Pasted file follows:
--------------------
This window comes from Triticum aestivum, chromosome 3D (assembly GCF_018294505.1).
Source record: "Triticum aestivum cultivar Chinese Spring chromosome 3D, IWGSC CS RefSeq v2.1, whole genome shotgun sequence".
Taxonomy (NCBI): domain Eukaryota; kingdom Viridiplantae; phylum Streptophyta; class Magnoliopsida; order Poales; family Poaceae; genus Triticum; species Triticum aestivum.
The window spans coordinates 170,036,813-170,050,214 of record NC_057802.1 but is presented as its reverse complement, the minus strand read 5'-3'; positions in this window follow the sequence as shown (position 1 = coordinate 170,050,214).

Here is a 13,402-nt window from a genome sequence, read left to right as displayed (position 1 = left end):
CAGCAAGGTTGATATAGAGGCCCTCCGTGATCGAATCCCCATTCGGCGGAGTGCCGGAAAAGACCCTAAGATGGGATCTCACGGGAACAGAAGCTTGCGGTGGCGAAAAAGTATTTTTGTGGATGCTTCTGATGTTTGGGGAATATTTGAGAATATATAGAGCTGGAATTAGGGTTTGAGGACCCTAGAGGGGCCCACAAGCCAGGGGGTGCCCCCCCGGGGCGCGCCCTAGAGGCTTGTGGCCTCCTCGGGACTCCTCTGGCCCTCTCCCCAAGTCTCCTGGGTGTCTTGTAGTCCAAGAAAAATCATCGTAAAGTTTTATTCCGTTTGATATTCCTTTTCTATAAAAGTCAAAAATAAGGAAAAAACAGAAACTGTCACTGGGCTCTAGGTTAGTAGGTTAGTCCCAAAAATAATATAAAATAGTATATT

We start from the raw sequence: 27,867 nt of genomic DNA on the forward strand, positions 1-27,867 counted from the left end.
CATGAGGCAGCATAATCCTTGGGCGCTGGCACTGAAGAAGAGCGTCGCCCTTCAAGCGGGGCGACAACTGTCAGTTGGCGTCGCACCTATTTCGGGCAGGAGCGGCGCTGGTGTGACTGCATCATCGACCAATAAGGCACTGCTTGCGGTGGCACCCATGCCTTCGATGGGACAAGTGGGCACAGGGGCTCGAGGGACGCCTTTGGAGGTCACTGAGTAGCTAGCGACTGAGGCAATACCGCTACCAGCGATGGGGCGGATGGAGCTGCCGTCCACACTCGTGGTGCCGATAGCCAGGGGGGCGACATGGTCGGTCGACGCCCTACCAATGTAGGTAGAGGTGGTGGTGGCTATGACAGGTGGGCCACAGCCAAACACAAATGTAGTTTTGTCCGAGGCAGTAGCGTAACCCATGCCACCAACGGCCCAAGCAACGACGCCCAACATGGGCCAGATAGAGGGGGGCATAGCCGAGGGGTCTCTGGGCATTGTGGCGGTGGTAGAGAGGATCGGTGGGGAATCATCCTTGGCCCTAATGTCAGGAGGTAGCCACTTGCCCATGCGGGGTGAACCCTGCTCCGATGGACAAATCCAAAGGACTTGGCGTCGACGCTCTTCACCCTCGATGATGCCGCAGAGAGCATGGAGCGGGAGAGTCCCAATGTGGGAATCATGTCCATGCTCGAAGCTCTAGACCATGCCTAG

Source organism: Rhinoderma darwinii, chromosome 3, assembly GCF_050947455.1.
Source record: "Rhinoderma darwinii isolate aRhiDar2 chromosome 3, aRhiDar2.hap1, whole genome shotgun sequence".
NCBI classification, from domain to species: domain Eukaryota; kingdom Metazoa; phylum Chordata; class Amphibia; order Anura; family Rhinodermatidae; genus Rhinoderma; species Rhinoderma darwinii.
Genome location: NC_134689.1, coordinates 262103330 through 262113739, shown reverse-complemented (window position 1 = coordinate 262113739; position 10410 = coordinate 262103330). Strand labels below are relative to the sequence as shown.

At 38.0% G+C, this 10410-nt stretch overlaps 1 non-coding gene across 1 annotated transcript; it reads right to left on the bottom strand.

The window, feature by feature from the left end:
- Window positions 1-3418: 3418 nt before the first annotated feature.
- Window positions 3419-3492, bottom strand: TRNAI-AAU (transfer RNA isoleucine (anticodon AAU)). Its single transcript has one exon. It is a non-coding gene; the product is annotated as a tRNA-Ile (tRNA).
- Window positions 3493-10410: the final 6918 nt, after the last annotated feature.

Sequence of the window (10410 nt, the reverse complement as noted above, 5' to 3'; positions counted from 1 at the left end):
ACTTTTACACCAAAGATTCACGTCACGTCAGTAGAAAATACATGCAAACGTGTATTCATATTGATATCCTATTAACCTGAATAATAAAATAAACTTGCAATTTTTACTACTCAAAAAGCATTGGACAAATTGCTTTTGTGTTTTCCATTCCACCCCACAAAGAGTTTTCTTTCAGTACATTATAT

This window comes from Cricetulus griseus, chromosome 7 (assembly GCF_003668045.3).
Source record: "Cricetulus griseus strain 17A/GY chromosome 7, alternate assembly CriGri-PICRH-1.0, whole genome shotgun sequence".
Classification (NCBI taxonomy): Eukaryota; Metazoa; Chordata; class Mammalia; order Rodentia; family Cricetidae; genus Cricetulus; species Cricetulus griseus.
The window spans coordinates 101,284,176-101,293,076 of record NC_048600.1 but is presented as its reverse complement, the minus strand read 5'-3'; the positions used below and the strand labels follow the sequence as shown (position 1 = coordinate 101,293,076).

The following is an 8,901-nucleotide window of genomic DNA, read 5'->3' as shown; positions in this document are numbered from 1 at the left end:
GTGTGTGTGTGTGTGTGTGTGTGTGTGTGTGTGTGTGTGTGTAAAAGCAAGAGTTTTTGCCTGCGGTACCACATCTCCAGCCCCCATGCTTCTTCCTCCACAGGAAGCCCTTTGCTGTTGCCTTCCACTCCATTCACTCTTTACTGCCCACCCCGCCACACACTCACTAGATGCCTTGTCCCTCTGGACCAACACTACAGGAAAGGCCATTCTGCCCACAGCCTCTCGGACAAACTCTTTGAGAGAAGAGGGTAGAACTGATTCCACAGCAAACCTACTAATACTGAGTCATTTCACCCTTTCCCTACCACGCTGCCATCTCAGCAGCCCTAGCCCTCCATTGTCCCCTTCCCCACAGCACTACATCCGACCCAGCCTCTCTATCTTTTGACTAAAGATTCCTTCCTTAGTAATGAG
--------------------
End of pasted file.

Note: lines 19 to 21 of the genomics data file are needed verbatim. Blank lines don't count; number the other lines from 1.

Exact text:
ACTTTTACACCAAAGATTCACGTCACGTCAGTAGAAAATACATGCAAACGTGTATTCATATTGATATCCTATTAACCTGAATAATAAAATAAACTTGCAATTTTTACTACTCAAAAAGCATTGGACAAATTGCTTTTGTGTTTTCCATTCCACCCCACAAAGAGTTTTCTTTCAGTACATTATAT

This window comes from Cricetulus griseus, chromosome 7 (assembly GCF_003668045.3).
Source record: "Cricetulus griseus strain 17A/GY chromosome 7, alternate assembly CriGri-PICRH-1.0, whole genome shotgun sequence".